Posted On 21 Dec 2016
Deep concern over growing segregation as new research shows Britons are socialising less with people from different ethnic backgrounds
A study commissioned by the UK’s leading social integration charity, The Challenge, has found that, compared to a similar survey in 2014, Britons are socialising less with people from a different ethnicity to their own and that as a society we are becoming more segregated by ethnicity.
The research in the British Integration Survey, published today, shows:
– White Britons are least likely of all to socialise with other ethnic groups
– Black Britons socialise with other Black Britons nearly eight times as much as the researchers expected given the ethnic mix of where they live
– Asian Britons socialise with other Asian Britons more than 5 times as much as the researchers expected given the ethnic mix of where they live
– Those categorised as in socio-economic groups A and B- those in higher professional occupations – are more likely to socialise with different ethnic groups to their own than those in lower socio-economic groups
The study gives a unique insight into how much we socialise with those different to ourselves, and comes shortly after the Government published its major review into integration by Dame Louise Casey. The review found growing segregation in cities up and down the country. It also comes amid the ongoing national and international debate about integration and immigration following the UK’s decision to leave the European Union and the victory of Donald Trump.
A key finding of the survey, of 4,265 13 to 80-year-olds living in Britain is that White Britons are the least likely ethnic group to take the opportunity to mix socially with those from a different ethnic background to themselves. The researchers found White Britons take up just 38% of the opportunities to socialise with those from a different ethnicity to their own given the demographics of where they live, and that this percentage has dropped from 40% in 2014.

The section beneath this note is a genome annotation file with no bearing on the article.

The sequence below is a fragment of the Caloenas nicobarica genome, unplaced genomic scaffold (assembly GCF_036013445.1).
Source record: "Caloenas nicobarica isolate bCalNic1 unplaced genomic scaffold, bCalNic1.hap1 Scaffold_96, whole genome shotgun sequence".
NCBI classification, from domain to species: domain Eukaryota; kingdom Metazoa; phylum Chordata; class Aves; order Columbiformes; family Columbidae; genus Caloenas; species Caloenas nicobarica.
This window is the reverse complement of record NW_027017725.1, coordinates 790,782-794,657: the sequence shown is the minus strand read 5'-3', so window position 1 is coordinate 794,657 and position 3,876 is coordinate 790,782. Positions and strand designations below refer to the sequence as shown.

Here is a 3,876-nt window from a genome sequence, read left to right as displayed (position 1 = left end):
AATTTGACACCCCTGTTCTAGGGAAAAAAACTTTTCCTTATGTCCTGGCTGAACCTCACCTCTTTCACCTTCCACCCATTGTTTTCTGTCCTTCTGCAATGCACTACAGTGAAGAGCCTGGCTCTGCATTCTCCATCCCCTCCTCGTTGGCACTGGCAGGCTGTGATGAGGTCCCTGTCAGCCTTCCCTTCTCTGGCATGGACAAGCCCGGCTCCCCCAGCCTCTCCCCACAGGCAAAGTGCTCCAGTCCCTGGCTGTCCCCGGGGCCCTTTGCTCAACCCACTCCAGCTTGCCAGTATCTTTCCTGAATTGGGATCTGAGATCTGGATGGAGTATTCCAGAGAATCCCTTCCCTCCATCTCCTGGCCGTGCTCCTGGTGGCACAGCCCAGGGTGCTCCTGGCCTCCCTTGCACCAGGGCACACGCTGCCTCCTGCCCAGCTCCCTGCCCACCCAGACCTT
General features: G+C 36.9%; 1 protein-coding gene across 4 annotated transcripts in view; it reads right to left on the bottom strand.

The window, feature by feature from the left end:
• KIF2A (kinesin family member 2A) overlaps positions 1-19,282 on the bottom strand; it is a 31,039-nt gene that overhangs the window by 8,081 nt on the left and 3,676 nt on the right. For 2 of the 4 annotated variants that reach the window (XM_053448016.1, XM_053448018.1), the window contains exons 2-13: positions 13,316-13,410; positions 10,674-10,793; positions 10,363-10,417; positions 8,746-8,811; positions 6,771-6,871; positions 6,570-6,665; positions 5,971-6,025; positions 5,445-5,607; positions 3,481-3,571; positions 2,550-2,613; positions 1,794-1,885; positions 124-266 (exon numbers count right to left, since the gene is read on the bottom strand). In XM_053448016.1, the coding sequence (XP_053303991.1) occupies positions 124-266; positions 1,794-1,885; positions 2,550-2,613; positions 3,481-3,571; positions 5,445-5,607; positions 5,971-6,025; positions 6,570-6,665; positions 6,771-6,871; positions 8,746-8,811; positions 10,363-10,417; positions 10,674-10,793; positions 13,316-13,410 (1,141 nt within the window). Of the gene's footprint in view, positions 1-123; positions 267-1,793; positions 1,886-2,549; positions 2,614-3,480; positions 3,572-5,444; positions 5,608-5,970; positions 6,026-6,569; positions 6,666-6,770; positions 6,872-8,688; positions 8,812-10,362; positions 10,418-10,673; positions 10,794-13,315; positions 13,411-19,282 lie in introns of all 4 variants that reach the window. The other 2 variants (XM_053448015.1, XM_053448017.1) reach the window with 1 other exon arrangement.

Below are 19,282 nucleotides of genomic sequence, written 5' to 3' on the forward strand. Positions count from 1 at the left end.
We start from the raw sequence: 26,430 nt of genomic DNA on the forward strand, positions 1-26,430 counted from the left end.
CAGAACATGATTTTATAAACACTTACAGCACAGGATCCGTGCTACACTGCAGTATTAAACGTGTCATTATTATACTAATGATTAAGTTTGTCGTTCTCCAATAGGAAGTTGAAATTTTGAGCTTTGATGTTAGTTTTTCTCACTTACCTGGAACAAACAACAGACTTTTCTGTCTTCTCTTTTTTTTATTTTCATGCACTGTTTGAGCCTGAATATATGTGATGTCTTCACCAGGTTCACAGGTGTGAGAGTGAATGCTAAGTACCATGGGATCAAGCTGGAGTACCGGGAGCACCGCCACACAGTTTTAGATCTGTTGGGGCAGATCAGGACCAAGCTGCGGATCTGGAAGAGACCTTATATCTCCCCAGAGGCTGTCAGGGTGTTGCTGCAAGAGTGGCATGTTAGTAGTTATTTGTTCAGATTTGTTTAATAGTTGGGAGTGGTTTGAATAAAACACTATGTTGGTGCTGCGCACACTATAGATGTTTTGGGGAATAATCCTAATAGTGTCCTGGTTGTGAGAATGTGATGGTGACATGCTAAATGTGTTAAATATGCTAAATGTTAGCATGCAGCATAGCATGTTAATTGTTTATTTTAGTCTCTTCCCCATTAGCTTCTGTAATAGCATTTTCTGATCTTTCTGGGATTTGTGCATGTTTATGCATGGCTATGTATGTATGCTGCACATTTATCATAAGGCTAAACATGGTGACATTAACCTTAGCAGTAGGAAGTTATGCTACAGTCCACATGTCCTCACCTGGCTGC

The survey also shows that Black Britons take up just 42% of the opportunities open to them to mix socially with a different ethnicity to themselves given the demographics of where they live. This has fallen considerably from 2014 when the figure was 52%.
Asian Britons only take up 41% of the opportunities open to them to mix socially with a different ethnicity.
Overall, Britons of all ethnicities are socialising less with people from other ethnicities than in the past.
Jon Yates, Director of The Challenge, the country’s leading social integration charity, said:
“These figures are stark and show millions of Britons are not mixing with people from a different age or ethnicity to themselves.
“The research shows there is an urgent need to improve integration if we are to reap the benefits of an integrated society and avoid the dangers of growing segregation. We know from previous studies that those who mix with people who are different to them have closer ties to their neighbourhoods and higher levels of trust with their neighbours, while those who do not mix are less likely to earn a good salary and more likely to feel isolated and ostracised from their community.
“Both individually and collectively we need to make more opportunities – in schools, in the workplace and in our communities – to have meaningful contact with those from different walks of life to ourselves. That’s why The Challenge is at the forefront of improving social integration through programmes like the National Citizen Service, which enables young people from different backgrounds to mix together.”